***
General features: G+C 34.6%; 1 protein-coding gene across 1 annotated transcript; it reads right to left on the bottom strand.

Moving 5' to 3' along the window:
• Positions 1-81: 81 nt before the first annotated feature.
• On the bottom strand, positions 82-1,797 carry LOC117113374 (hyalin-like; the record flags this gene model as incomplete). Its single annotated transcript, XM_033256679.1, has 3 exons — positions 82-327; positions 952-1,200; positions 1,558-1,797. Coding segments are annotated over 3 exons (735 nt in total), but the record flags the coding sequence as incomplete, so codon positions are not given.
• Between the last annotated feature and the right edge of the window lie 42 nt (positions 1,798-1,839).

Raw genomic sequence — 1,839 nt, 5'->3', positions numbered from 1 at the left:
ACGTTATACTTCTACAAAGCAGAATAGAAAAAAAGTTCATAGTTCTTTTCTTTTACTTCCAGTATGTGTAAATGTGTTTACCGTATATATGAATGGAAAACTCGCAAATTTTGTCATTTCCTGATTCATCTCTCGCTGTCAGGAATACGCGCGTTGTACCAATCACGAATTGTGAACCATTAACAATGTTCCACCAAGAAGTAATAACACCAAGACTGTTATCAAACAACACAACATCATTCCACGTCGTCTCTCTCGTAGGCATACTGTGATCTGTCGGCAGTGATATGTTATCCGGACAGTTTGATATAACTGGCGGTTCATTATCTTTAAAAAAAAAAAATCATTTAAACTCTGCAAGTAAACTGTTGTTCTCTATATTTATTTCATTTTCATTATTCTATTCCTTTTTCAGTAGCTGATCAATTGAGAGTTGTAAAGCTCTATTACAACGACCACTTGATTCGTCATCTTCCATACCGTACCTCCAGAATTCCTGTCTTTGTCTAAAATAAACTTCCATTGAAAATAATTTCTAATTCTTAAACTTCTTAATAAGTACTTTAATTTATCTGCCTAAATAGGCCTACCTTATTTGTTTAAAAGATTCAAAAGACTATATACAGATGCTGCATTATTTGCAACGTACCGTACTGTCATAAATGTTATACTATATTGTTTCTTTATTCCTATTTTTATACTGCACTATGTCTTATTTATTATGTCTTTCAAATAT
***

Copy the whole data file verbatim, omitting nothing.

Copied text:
General features: G+C 34.6%; 1 protein-coding gene across 1 annotated transcript; it reads right to left on the bottom strand.

Moving 5' to 3' along the window:
• Positions 1-81: 81 nt before the first annotated feature.
• On the bottom strand, positions 82-1,797 carry LOC117113374 (hyalin-like; the record flags this gene model as incomplete). Its single annotated transcript, XM_033256679.1, has 3 exons — positions 82-327; positions 952-1,200; positions 1,558-1,797. Coding segments are annotated over 3 exons (735 nt in total), but the record flags the coding sequence as incomplete, so codon positions are not given.
• Between the last annotated feature and the right edge of the window lie 42 nt (positions 1,798-1,839).

Raw genomic sequence — 1,839 nt, 5'->3', positions numbered from 1 at the left:
ACGTTATACTTCTACAAAGCAGAATAGAAAAAAAGTTCATAGTTCTTTTCTTTTACTTCCAGTATGTGTAAATGTGTTTACCGTATATATGAATGGAAAACTCGCAAATTTTGTCATTTCCTGATTCATCTCTCGCTGTCAGGAATACGCGCGTTGTACCAATCACGAATTGTGAACCATTAACAATGTTCCACCAAGAAGTAATAACACCAAGACTGTTATCAAACAACACAACATCATTCCACGTCGTCTCTCTCGTAGGCATACTGTGATCTGTCGGCAGTGATATGTTATCCGGACAGTTTGATATAACTGGCGGTTCATTATCTTTAAAAAAAAAAAATCATTTAAACTCTGCAAGTAAACTGTTGTTCTCTATATTTATTTCATTTTCATTATTCTATTCCTTTTTCAGTAGCTGATCAATTGAGAGTTGTAAAGCTCTATTACAACGACCACTTGATTCGTCATCTTCCATACCGTACCTCCAGAATTCCTGTCTTTGTCTAAAATAAACTTCCATTGAAAATAATTTCTAATTCTTAAACTTCTTAATAAGTACTTTAATTTATCTGCCTAAATAGGCCTACCTTATTTGTTTAAAAGATTCAAAAGACTATATACAGATGCTGCATTATTTGCAACGTACCGTACTGTCATAAATGTTATACTATATTGTTTCTTTATTCCTATTTTTATACTGCACTATGTCTTATTTATTATGTCTTTCAAATAT